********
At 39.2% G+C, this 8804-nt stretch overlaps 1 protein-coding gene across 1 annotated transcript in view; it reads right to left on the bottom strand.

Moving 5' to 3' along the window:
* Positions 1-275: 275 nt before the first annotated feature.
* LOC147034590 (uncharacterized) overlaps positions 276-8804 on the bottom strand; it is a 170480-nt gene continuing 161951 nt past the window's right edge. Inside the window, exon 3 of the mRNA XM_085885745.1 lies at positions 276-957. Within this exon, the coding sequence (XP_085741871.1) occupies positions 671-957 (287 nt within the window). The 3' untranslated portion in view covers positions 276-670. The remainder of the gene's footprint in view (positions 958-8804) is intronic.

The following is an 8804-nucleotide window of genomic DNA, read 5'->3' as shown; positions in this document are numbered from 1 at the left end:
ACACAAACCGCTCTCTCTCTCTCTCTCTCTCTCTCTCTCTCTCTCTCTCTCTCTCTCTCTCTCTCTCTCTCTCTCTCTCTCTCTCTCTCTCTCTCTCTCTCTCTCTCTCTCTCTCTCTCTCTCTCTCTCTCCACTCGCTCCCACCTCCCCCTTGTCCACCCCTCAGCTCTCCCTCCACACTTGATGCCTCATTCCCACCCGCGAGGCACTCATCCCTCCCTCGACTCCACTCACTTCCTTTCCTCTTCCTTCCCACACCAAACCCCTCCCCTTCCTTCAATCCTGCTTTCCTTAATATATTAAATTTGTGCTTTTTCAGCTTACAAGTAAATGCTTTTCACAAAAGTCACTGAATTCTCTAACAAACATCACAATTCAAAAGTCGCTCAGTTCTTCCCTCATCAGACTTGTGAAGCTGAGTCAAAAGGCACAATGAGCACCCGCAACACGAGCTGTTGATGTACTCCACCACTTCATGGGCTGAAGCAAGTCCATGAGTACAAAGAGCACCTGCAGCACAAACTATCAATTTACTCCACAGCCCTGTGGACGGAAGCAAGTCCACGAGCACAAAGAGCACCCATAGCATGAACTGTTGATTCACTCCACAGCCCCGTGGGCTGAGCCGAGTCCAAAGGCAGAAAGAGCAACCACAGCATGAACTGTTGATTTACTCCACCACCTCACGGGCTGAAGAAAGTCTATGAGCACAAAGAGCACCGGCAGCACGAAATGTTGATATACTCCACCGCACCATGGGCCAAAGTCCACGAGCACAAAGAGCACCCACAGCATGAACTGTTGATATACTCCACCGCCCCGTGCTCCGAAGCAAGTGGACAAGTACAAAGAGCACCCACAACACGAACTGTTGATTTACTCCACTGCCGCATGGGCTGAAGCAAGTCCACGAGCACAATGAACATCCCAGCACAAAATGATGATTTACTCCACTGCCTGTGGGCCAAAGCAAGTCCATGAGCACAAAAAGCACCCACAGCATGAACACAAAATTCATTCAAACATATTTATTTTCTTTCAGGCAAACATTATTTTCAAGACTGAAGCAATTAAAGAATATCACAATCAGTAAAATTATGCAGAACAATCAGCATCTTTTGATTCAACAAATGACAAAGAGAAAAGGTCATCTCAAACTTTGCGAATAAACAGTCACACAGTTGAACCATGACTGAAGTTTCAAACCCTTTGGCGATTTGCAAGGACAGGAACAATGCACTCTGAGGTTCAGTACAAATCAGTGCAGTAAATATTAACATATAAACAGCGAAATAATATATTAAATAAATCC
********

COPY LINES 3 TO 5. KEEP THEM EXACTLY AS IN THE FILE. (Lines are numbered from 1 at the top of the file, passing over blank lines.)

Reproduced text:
* Positions 1-275: 275 nt before the first annotated feature.
* LOC147034590 (uncharacterized) overlaps positions 276-8804 on the bottom strand; it is a 170480-nt gene continuing 161951 nt past the window's right edge. Inside the window, exon 3 of the mRNA XM_085885745.1 lies at positions 276-957. Within this exon, the coding sequence (XP_085741871.1) occupies positions 671-957 (287 nt within the window). The 3' untranslated portion in view covers positions 276-670. The remainder of the gene's footprint in view (positions 958-8804) is intronic.

The following is an 8804-nucleotide window of genomic DNA, read 5'->3' as shown; positions in this document are numbered from 1 at the left end: